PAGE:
I don't think the conditional tense is that difficult, either, but I guess we all get a bit overwhelmed when we are unfamiliar with something at first. I agree "don't bother, you'll just get it wrong" is a very unhelpful piece of 'advice'. After having practiced it a bit, I find that the conditional tense is quite useful and pleasant to use. I like the way the endings roll of my tongue :)

  • Randy Yearlyglot

    Yeah, the endings in the conditional are pretty cool, aren't they?
    Have you noticed that they are (give or take) the result of adding the preterite (passato remoto) to the future (futuro semplice)?
    In a sense, the coditional is "the past of the future", or in other words, the completed form of an event that hasn't happened yet. That's logical and and cool in a way that makes my toes curl.

  • Randy Yearlyglot


  • Randy Yearlyglot

    Yeah, it's a stupid and unhelpful piece of advice. You might as well say 'don't bother learning other languages because it might be a bit tricky'. Fuck that.However, I think you're wrong about the comparison with Spanish. Spanish actually has future subjunctive which doesn't even exist in Italian...In order to illustrate my point, let me make a short comparison:Spanish:Si yo fuera tu, haría esto. (imperfecto)Si hubiera sido tu, habría hecho esto. (pluscuamperfecto)Me gusta que hayas venido. (pretérito perfecto)Quiero que me hagas este favor. (presente)A donde fueres, haz lo que vieres (futuro)Italian:Se io fossi in te, farei questo (imperfetto)Se avessi stato in te, avrei fatto questo (trapassato)Mi piace che tu sia venuto/a (passato)Voglio che mi aiuti (presente)All you need to do is learn the verbal occasions which call for subjunctive, and you're set to go in either language. :-)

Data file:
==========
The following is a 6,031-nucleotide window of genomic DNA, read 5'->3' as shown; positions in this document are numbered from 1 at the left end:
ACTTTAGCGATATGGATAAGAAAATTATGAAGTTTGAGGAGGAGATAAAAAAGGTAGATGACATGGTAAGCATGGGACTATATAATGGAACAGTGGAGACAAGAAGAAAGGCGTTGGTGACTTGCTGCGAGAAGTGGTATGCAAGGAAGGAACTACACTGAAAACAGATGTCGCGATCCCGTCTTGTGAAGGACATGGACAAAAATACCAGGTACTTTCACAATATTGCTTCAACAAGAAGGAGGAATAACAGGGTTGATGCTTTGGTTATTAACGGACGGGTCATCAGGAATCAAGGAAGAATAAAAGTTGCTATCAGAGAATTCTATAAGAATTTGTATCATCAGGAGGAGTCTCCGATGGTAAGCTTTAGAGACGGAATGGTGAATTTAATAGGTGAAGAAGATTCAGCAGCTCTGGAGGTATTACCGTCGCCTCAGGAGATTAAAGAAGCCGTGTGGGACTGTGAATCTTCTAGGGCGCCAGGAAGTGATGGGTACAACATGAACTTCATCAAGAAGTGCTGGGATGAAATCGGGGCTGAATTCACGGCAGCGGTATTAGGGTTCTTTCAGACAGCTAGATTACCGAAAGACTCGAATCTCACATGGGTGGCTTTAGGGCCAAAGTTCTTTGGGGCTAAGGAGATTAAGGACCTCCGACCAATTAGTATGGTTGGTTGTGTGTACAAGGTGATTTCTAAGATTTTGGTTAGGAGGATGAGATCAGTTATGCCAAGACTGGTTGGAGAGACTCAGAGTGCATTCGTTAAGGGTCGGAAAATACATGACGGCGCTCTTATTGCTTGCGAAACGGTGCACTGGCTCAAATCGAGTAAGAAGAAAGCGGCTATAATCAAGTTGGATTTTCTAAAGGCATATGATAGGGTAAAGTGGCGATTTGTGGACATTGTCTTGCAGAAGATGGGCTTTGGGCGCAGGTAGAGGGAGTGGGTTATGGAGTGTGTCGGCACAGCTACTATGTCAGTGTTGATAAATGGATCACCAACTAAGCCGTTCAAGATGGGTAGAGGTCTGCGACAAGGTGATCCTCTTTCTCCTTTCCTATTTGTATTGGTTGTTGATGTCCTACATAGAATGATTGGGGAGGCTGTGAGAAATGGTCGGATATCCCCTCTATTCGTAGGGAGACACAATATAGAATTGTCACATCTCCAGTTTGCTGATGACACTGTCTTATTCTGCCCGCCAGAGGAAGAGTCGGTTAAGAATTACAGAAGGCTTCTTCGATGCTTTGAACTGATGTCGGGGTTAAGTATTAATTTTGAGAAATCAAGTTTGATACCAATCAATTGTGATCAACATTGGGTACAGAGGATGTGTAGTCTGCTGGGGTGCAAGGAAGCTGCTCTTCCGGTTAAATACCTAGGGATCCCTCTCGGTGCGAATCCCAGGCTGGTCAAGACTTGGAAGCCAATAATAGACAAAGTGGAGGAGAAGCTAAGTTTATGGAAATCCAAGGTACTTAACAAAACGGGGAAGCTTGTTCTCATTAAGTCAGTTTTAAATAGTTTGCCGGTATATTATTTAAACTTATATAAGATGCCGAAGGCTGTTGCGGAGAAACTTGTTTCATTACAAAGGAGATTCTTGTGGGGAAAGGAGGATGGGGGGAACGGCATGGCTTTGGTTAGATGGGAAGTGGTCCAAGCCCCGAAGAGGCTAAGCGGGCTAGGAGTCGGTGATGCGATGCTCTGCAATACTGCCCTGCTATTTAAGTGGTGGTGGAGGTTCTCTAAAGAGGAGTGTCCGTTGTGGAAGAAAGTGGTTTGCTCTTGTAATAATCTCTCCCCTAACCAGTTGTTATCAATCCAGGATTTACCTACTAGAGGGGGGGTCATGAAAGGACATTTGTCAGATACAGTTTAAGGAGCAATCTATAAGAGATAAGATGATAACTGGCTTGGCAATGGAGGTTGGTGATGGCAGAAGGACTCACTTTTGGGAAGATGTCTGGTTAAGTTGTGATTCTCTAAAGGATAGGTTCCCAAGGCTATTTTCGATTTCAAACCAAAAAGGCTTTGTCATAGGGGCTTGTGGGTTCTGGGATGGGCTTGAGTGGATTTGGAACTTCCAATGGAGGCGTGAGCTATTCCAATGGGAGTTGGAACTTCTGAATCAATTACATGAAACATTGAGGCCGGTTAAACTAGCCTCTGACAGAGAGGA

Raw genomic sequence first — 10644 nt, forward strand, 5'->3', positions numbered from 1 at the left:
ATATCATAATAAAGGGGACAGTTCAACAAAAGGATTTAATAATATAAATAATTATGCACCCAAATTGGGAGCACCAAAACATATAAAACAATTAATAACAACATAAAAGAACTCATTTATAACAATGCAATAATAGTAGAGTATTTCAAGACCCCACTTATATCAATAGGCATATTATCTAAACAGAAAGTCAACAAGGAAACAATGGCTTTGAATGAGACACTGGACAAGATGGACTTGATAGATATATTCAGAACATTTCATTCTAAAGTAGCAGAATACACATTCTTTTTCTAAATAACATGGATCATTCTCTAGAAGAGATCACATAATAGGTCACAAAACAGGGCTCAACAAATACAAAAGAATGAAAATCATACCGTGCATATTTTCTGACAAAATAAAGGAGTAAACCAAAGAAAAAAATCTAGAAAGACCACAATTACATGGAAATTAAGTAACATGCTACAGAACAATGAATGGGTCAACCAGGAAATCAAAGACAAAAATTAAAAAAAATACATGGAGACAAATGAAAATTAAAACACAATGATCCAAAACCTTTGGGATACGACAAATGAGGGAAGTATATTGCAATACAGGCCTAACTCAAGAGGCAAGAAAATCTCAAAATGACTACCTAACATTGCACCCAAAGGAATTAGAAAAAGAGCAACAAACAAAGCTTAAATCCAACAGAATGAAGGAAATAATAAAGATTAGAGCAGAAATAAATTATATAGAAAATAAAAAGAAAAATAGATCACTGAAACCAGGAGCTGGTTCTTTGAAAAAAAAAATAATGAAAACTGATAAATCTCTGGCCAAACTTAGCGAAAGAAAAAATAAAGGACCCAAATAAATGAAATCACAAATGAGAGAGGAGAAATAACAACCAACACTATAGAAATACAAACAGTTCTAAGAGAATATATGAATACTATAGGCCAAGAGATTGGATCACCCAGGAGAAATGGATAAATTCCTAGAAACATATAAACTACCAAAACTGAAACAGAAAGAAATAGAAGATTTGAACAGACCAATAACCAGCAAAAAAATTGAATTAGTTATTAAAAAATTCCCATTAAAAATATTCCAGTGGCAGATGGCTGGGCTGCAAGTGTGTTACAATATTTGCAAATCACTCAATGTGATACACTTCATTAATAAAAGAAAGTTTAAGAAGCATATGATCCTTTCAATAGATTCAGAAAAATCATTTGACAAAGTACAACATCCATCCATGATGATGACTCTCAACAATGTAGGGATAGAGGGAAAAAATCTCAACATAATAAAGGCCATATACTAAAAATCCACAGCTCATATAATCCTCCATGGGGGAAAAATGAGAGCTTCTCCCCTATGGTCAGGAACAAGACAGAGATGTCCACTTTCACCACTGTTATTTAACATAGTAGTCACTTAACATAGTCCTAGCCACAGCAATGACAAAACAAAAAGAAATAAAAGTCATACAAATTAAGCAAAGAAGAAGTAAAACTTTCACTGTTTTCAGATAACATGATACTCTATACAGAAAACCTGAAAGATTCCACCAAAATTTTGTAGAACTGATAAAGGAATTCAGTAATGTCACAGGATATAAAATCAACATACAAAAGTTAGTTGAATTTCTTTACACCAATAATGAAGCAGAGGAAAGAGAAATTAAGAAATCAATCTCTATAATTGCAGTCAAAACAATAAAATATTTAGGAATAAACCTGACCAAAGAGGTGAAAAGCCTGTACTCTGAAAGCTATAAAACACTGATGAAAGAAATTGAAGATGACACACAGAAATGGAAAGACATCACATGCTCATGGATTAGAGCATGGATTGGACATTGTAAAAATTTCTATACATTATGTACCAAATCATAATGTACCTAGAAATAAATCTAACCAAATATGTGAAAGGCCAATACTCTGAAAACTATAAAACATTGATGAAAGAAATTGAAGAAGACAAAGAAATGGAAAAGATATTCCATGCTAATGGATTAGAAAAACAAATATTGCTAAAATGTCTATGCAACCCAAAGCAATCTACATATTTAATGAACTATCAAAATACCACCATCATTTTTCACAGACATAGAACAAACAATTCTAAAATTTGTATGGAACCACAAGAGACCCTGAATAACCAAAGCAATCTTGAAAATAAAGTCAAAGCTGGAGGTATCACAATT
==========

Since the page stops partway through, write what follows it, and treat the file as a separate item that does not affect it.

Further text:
• Randy Yearlyglot

    Curling toes over conjugation endings! You are a geek! And I've just added you to my list of blogs to watch. (I know, that was 6 years ago.)

  • Randy Yearlyglot

    Hey, there are few mistakes in the sentences you made. "Dovrei imparare una lingua straniera" (not estera), "Potrei mangiare questa minestra ogni giorno" (di nuovo doesn't make sense!), "Mi piacerebbe un bicchiere di vino" (not una, bicchiere isn't a feminine noun). The other ones are correct.

    By the way, the conditional tense is easy, the tricky one is the congiuntivo (a lot of italians can't use it properly, but if you're in an academic/working context knowing or not knowing how to use it it's what make the difference)

  • Randy Yearlyglot

    mangerei un sacco se avessi molta fame (not "molto fame") :)